Segment configuration files on the network. Be sure to protect configuration and other device-related files after getting the device out of the box. Don’t just plug and play.


DHS Reveals – Unmanned Aircrafts Systems Endanger Cybersecurity

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The Department of Homeland Security (DHS)/National Protection and Programs Directorate (NPPD)/Office of Cyber and Infrastructure Analysis (OCIA) assesses that unmanned aircraft systems (UASs) provide malicious actors an additional method of gaining undetected proximity to networks and equipment within critical infrastructure sectors. Malicious actors could use this increased proximity to exploit unsecured wireless systems and exfiltrate information. Malicious actors could also exploit vulnerabilities within UASs and UAS supply chains to compromise UASs belonging to critical infrastructure operators and disrupt or interfere with legitimate UAS operations.



UASs provide malicious actors an additional method of gaining proximity to networks and equipment within critical infrastructure sectors. Malicious actors could then use the proximity provided by a UAS to wirelessly exploit unsecured systems and extract information from systems they cannot otherwise access remotely or may not be able to access due to range limitations. This includes networks and devices within secured buildings, as well as networks and devices behind fencing and walls.

UASs can also allow a malicious actor to wirelessly exploit vulnerabilities from a distance (figure 1). The prevalent ownership and operation of UASs by the general public, the distance from which UAS can be operated, and a lack of tracking data can also provide malicious actors a level of anonymity that otherwise may not be available. UASs, in particular UASs, are typically more difficult to detect than a malicious actor attempting to trespass beyond physical barriers.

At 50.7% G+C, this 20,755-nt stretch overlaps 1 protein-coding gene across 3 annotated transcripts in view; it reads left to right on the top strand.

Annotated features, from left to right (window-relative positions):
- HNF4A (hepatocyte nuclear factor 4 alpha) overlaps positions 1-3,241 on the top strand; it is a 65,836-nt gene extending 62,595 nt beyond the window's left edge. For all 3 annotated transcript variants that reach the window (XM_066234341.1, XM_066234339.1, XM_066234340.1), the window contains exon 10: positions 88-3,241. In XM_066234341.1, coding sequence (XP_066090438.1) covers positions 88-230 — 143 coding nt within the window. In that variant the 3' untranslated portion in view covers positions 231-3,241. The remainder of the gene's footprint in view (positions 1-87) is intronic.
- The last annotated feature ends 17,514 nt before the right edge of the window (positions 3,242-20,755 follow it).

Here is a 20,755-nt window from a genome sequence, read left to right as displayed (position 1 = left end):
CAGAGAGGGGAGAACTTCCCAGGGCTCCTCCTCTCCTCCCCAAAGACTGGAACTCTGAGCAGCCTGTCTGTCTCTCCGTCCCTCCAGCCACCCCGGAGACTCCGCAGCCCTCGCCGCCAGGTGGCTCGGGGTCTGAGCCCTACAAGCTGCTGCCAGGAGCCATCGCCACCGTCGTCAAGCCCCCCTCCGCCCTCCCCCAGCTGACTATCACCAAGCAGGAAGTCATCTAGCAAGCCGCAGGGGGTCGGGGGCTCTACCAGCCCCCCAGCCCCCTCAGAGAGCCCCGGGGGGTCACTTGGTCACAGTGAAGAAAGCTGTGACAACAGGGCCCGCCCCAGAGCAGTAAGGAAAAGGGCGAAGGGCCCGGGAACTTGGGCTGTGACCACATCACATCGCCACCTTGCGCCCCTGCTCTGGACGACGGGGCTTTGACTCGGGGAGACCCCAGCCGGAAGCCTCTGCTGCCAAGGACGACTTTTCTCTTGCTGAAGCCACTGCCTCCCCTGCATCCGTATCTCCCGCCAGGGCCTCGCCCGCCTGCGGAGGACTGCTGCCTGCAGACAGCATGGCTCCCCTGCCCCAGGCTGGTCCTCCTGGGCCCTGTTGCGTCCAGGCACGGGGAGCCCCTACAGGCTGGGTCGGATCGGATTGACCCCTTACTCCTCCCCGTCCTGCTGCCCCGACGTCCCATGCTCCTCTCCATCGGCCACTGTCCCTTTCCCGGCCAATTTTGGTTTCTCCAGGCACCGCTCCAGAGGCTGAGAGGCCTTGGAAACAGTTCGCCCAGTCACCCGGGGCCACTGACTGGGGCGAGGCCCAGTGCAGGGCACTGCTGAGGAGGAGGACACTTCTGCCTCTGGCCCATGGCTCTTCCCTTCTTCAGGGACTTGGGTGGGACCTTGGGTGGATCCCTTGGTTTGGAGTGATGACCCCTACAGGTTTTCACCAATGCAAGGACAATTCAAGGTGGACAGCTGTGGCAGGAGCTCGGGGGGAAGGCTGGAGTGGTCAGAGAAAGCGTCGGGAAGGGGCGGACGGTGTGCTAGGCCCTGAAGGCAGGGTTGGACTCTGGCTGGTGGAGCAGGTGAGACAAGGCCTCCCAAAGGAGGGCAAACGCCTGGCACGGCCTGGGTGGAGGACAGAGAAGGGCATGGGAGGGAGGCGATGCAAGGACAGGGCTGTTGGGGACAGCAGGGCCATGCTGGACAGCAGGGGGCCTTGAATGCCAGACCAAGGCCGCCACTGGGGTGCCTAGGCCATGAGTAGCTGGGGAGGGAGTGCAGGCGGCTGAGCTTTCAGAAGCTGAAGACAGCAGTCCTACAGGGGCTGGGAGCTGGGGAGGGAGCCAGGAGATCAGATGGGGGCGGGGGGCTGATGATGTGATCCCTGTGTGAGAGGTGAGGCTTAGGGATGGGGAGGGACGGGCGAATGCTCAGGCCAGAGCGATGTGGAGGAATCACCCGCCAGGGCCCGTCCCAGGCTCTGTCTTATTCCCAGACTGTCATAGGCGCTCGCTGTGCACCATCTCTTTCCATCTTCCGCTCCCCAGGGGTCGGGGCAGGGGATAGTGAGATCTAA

Malicious actors could utilize UASs in order to wirelessly exploit access points and unsecured networks and devices. This can include using UASs in order to inject malware, execute malicious code, and perform man-in-the-middle attacks. UASs can also deliver hardware for exploiting unsecured wireless systems, allowing malicious actors persistent access to the wireless system until the hardware is detected or runs out of power. While OCIA does not know of a confirmed incident utilizing UASs to exploit wireless systems, researchers have demonstrated this capability.


While UASs can be used as a tool for an attacker, they are also vulnerable to exploitation. Many commercial UAS variations, for example, currently communicate with ground stations and operators using unencrypted feeds. This can allow a malicious actor to intercept and review data sent to and from the UAS.



The hourly minimum wage reached its peak value in 1968, when it was worth
$10.57 in real terms, the Congressional Research Service calculated in a
new report.  But although the nominal value of the minimum wage has
increased over the years, it has not kept pace with the increase in
consumer prices, and so its real value has fallen.  See Inflation and the
Real Minimum Wage: A Fact Sheet, February 26, 2013:


The recent executive order 13636 on cybersecurity was discussed in another
new CRS report, which reviewed the order's provisions, compared it to
pending legislation, and discussed the authority of the President to act
unilaterally in this area.  See "The 2013 Cybersecurity Executive Order:
Overview and Considerations for Congress," March 1, 2013:


A 1999 provision to provide public access to scientific data used in
federally funded research (known as the Shelby Amendment) has rarely been